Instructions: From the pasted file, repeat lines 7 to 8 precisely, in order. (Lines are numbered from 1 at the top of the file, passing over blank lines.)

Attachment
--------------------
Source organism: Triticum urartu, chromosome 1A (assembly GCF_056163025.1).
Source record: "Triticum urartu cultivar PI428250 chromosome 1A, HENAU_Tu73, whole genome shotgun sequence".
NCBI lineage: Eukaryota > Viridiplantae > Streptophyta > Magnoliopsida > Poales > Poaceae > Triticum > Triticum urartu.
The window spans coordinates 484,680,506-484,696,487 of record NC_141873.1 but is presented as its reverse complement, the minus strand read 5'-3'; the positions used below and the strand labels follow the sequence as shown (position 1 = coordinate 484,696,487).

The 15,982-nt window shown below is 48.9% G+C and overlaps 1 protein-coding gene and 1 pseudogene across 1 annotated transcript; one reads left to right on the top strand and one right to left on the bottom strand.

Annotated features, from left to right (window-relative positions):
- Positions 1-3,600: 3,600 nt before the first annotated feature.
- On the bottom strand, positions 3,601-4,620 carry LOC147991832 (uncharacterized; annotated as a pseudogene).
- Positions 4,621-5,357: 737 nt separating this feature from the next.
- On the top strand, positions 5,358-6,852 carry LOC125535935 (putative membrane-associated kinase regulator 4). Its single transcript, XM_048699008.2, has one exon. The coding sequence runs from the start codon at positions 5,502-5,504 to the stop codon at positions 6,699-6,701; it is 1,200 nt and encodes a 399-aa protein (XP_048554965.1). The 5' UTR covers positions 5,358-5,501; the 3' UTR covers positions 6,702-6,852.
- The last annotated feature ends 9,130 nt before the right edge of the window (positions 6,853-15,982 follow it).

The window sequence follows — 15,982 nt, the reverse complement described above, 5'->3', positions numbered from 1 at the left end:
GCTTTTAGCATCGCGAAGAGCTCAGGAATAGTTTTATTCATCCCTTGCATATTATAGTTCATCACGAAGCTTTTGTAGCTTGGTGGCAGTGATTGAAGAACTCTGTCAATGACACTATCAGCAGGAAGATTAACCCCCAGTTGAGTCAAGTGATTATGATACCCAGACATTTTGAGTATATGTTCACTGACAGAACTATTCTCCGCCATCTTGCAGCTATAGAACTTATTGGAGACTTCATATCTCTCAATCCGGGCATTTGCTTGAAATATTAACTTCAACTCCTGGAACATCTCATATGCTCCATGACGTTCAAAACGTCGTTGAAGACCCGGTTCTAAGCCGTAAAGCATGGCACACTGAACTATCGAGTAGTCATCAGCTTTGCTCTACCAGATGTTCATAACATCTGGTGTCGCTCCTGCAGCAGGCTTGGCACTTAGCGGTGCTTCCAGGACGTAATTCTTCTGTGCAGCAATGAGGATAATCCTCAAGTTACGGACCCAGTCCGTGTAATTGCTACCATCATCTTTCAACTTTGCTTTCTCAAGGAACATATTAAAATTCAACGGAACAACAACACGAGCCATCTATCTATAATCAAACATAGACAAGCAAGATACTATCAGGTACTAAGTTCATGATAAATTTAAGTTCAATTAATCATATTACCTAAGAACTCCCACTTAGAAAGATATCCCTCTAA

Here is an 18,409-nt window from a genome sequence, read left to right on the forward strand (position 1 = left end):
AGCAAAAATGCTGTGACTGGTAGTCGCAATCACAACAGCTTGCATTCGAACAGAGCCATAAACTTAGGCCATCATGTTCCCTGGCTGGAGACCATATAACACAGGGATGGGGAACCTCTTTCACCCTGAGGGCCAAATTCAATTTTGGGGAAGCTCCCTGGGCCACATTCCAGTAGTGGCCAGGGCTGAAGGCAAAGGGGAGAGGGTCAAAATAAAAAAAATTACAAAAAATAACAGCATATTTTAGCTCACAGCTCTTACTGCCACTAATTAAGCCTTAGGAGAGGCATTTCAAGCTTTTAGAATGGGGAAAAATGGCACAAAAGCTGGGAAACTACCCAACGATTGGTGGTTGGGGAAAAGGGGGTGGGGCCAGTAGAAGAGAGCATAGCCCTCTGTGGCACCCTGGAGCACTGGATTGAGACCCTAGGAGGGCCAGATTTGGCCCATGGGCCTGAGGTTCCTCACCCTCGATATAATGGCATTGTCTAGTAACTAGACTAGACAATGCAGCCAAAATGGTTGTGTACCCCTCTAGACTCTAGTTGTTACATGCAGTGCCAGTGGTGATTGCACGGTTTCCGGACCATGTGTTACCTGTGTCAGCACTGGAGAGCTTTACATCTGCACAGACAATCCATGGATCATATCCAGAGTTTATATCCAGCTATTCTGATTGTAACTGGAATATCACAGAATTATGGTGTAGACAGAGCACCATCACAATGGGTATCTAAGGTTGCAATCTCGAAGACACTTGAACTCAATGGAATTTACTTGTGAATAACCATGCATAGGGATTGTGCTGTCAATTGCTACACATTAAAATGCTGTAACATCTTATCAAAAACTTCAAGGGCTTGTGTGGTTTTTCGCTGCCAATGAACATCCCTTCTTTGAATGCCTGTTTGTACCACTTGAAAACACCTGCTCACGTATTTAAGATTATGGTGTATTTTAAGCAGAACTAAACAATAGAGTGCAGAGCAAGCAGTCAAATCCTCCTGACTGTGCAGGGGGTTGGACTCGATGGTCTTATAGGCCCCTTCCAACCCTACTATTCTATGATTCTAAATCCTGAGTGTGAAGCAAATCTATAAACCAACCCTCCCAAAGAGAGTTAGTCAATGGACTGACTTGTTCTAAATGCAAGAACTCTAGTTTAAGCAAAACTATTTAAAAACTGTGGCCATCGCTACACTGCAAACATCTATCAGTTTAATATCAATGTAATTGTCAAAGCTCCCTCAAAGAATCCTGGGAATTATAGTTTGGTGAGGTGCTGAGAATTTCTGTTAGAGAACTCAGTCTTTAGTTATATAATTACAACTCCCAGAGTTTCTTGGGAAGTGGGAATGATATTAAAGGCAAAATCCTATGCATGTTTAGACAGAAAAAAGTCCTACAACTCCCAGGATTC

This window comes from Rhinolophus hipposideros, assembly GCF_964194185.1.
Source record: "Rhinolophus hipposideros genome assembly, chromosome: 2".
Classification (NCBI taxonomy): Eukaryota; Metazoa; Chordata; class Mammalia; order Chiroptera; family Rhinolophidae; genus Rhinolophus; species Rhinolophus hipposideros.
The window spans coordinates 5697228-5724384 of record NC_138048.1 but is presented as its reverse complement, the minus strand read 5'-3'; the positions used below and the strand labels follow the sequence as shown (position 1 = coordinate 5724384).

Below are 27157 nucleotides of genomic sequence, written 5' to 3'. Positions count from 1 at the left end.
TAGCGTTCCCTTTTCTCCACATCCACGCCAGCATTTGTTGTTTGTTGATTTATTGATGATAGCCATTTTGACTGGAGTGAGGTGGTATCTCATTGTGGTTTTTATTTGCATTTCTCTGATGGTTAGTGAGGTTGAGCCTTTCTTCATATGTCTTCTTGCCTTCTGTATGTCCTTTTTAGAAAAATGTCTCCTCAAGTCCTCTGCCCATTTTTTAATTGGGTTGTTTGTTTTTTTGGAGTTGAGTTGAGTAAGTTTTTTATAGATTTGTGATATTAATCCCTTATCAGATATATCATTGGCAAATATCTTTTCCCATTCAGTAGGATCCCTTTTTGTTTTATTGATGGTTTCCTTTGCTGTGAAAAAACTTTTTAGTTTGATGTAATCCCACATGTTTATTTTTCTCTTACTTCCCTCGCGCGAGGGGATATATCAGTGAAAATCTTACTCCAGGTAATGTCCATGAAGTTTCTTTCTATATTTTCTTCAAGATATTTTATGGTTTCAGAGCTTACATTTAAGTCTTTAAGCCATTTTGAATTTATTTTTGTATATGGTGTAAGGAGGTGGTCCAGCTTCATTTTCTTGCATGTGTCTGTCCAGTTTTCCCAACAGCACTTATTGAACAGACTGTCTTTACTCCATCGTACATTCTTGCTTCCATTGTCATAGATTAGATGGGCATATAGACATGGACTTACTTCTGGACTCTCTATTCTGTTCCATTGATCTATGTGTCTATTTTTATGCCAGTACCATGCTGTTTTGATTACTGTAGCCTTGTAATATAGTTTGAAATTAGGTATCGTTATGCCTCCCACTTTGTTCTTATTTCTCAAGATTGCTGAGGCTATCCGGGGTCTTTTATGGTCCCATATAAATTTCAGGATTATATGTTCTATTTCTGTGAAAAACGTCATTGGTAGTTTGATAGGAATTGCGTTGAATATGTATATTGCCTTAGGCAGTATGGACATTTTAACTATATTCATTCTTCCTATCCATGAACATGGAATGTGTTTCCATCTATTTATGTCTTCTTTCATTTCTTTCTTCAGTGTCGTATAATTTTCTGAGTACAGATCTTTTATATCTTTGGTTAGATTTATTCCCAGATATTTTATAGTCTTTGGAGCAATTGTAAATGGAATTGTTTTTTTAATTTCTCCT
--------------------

- Positions 1-3,600: 3,600 nt before the first annotated feature.
- On the bottom strand, positions 3,601-4,620 carry LOC147991832 (uncharacterized; annotated as a pseudogene).